The sub-Antarctic cushion plant,
Azorella selago, is usually hemispherical when small but frequently crescent-shaped when larger. Spatial variation in wind speed and in air-borne seed and sediment deposition is examined to determine if wind scouring and deposition patterns could contribute to the development of non-hemispherical shapes in cushion plants. Methods
Computational fluid dynamic analyses were conducted for hemispherical and crescent-shaped cushion plants parameterizing models with data from
A. selagohabitats on Marion Island. Numerical data were contextualized with field observations to arrive at a conceptual model for shape development. Results
Airflow modelling showed that both wind scouring and seed deposition of the commonly co-occurring grass
Agrostis magellanicaare greater on the windward side of the plant. By contrast, heavier sediment particles are predominantly deposited on the leeward side of plants, leading to burial of lee-side A. selagostems. This sediment accumulation may initiate the development of the crescent-shape in hemispherical plants by increasing stem mortality on the plant’s leeward edge. Once developed, the crescent-shape is probably self-reinforcing because it generates greater air recirculation (and lower air velocities) which enhances further deposition and establishment of A. magellanicagrasses in the lee of the crescent. The conceptual model consists therefore of three stages namely, (1) negligible air recirculation, (2) sediment deposition and grass establishment, and (3) differential cushion growth. Conclusion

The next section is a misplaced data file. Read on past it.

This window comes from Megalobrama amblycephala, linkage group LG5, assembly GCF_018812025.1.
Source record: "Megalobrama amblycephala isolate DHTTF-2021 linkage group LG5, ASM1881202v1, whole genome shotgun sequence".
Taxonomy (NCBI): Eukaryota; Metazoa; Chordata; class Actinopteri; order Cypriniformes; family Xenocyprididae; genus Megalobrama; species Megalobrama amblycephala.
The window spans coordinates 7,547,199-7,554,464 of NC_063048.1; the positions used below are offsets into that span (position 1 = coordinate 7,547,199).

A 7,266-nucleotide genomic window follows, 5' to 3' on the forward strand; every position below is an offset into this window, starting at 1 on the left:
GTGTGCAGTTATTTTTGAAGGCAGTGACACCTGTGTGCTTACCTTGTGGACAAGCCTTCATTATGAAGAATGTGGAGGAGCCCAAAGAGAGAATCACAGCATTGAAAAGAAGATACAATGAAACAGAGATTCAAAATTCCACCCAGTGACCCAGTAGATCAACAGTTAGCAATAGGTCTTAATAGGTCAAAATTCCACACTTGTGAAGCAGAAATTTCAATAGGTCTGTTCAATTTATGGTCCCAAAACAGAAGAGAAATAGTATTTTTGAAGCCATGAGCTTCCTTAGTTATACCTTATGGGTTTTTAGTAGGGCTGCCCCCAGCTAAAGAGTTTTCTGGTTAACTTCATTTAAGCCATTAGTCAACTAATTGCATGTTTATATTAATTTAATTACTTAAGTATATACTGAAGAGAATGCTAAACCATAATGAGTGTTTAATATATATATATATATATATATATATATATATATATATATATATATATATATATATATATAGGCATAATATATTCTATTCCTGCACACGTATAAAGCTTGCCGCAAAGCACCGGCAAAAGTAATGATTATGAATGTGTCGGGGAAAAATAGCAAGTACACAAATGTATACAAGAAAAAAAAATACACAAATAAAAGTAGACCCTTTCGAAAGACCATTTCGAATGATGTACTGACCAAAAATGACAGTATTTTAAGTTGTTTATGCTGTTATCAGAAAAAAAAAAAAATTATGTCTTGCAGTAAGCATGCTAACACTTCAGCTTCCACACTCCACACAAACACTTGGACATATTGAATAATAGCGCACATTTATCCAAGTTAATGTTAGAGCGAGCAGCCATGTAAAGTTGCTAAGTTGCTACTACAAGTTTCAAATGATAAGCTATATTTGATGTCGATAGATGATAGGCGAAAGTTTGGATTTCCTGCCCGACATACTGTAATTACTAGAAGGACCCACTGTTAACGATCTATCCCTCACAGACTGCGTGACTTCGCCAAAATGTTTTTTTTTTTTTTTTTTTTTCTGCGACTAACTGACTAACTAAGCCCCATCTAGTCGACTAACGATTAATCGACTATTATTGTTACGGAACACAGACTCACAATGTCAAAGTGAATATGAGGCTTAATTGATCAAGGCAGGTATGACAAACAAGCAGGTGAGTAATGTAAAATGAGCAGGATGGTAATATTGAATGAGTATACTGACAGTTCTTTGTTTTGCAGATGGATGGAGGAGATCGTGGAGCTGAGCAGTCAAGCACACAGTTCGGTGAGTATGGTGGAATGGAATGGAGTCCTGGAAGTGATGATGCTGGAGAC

This conceptual model of plant shape development may explain the occurrence and orientation of crescent-shaped cushion plants and highlights how predicted changes in wind patterns may affect vegetation patterns.